Botanical Heights has been the home base of UIC (Urban Improvement Company) since 2006, when we moved our office into a former pharmacy that was about to fall over before we bought and rehabilitated it. Now, 10 years later, we are entering Phase 3 of the redevelopment plan that to date has resulted in over 40 single-family homes, 34 apartment units, the state’s top-performing City Garden Montessori charter school, award winning restaurants Olio + Elaia, Union Loafers, Old Standard, and La Patisserie Chouquette, and company headquarters for UIC, GadellNet, and SLAM! Agency. Our Phase 3 plans entail an additional 17 new single-family homes, the rehabilitation of 25 structures for apartments and commercial use, and a new company headquarters for UIC at 4140 Park Ave.
While not part of the original vision for Botanical Heights, we are excited to announce that UIC has recently acquired the building at 4140 Park Ave. At 110,000sf, 4140 Park will house an expansion of the UIC offices as well as other tenants. The four-story red brick warehouse building is part of the Liggett & Myers Historic District, and was designed by Isaac Taylor in 1896 as the Liggett & Myers Tobacco Factory. Beyond incubators and co-working offices, this new development will offer unique, scalable solutions as part of an amenity-rich, centrally-located building.
Botanical Heights is the name that replaced McRee Town, which at one point in the 1980s was one of the most eroded, failing urban neighborhoods in the nation. At the time we moved in, the eastern half of the neighborhood had recently been completely torn down and replaced with new housing by a large regional home builder. The western half was assumed to be slated for the same fate, but we preferred a different approach.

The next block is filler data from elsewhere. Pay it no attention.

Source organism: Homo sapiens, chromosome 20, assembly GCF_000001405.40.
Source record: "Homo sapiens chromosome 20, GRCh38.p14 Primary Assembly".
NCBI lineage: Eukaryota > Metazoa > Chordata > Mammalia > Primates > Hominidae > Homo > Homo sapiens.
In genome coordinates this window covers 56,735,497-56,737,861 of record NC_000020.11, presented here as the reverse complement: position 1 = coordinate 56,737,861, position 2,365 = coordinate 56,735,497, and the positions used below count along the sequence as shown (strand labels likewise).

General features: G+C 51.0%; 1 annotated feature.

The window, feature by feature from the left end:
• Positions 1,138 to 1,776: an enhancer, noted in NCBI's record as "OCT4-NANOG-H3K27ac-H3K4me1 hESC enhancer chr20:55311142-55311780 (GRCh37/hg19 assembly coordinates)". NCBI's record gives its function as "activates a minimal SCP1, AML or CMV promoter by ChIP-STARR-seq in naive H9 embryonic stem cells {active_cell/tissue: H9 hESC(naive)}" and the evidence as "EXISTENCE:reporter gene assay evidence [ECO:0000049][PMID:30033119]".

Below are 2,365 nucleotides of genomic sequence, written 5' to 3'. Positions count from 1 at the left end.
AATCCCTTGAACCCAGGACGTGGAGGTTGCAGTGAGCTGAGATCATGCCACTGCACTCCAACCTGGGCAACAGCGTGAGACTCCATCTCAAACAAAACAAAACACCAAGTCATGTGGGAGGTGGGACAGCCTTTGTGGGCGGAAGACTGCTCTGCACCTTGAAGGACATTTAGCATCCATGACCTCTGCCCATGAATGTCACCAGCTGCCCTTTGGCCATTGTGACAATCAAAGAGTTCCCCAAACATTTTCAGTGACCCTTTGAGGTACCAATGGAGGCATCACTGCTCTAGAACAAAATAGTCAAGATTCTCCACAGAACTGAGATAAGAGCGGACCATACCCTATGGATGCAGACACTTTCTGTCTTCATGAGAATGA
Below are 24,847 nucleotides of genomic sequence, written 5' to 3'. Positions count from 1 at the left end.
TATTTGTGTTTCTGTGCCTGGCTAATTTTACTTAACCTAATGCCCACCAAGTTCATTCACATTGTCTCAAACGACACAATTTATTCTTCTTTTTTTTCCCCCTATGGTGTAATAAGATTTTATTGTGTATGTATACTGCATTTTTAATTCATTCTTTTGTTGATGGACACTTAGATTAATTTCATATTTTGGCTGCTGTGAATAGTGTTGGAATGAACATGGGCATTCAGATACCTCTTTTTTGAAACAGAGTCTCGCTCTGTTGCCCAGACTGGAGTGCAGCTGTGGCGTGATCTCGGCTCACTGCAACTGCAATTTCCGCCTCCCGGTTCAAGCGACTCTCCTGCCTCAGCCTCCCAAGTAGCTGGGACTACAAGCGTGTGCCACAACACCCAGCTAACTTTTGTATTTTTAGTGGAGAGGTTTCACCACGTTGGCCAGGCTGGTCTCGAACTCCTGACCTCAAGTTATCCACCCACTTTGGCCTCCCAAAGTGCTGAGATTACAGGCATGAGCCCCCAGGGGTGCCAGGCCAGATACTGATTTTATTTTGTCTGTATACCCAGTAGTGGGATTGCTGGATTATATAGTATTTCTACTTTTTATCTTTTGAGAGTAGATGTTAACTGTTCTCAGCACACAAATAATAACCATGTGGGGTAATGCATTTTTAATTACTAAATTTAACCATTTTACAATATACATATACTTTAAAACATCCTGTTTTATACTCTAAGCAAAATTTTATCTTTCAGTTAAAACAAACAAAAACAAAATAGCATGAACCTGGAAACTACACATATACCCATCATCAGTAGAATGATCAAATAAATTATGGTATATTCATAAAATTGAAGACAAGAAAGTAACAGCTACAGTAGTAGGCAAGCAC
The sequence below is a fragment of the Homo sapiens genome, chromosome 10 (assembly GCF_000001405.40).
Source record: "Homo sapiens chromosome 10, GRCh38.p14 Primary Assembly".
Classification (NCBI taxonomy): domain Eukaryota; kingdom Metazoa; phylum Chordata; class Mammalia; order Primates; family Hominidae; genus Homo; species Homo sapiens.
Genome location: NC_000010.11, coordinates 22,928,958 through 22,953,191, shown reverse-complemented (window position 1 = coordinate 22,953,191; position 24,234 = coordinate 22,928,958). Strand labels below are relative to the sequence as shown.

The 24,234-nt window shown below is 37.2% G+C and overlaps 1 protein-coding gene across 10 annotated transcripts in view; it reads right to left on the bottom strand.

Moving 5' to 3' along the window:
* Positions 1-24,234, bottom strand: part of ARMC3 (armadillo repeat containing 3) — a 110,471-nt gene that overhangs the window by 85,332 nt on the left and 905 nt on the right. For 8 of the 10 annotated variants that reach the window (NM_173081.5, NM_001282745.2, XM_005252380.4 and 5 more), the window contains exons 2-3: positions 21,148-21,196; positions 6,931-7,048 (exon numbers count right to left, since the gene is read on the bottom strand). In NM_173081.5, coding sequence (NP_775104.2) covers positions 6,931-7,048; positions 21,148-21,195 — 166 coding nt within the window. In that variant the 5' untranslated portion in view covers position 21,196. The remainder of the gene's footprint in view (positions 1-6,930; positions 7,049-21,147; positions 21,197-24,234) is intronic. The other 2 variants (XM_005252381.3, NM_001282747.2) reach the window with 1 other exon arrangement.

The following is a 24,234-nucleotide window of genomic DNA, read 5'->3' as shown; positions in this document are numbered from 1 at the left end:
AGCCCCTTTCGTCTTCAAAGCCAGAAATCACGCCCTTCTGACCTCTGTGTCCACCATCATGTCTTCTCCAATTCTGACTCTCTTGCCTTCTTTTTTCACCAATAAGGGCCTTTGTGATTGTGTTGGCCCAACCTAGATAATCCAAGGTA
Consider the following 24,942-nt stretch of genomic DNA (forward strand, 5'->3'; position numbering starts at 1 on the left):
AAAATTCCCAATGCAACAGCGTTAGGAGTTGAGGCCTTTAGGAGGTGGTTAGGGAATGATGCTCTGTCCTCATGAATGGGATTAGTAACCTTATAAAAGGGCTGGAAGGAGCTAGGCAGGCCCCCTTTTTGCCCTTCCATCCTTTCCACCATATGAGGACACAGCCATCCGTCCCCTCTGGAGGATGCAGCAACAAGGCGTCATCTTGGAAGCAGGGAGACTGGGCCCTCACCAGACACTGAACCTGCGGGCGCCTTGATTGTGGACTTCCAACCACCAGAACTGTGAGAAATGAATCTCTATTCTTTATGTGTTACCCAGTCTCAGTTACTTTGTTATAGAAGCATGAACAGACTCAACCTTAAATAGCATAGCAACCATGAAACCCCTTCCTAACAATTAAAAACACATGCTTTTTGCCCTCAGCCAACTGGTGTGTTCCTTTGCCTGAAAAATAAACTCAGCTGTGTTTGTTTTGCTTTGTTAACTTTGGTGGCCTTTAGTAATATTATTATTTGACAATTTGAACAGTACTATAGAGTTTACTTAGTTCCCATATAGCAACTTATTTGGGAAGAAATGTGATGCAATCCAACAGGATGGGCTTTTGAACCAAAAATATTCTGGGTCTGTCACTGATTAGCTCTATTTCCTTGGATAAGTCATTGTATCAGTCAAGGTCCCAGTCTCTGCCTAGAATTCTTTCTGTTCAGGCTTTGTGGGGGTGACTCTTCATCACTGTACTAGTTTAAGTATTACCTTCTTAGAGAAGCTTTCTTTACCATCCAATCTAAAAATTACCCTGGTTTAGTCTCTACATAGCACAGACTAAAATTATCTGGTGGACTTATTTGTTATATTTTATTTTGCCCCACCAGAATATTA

Working with the not for profit redevelopment Garden District Commission, formed by the neighboring Missouri Botanical Garden, we forged a new plan that stabilized the existing building stock and moved forward with an ambitious plan for historic rehabilitation and infill building that has created a walkable, sustainable, mixed use neighborhood. To date, UIC has guided over $15 million in investments in the neighborhood, with another $10 million slated for the coming two years.
The neighborhood has received local and national praise for both the speed and quality of the redevelopment. By working within the context of this long neglected 100-year old neighborhood we have been able to foster a rebirth with the density, amenities, and charm that make city neighborhoods great places to live and work.
UIC is a design-focused integrated practice with expertise in architecture, home building, urban design, real estate development, general contracting, and carpentry. Through critical engagement with urban context, UIC has brought its diverse expertise and intelligence to a wide range of individual projects and neighborhood developments.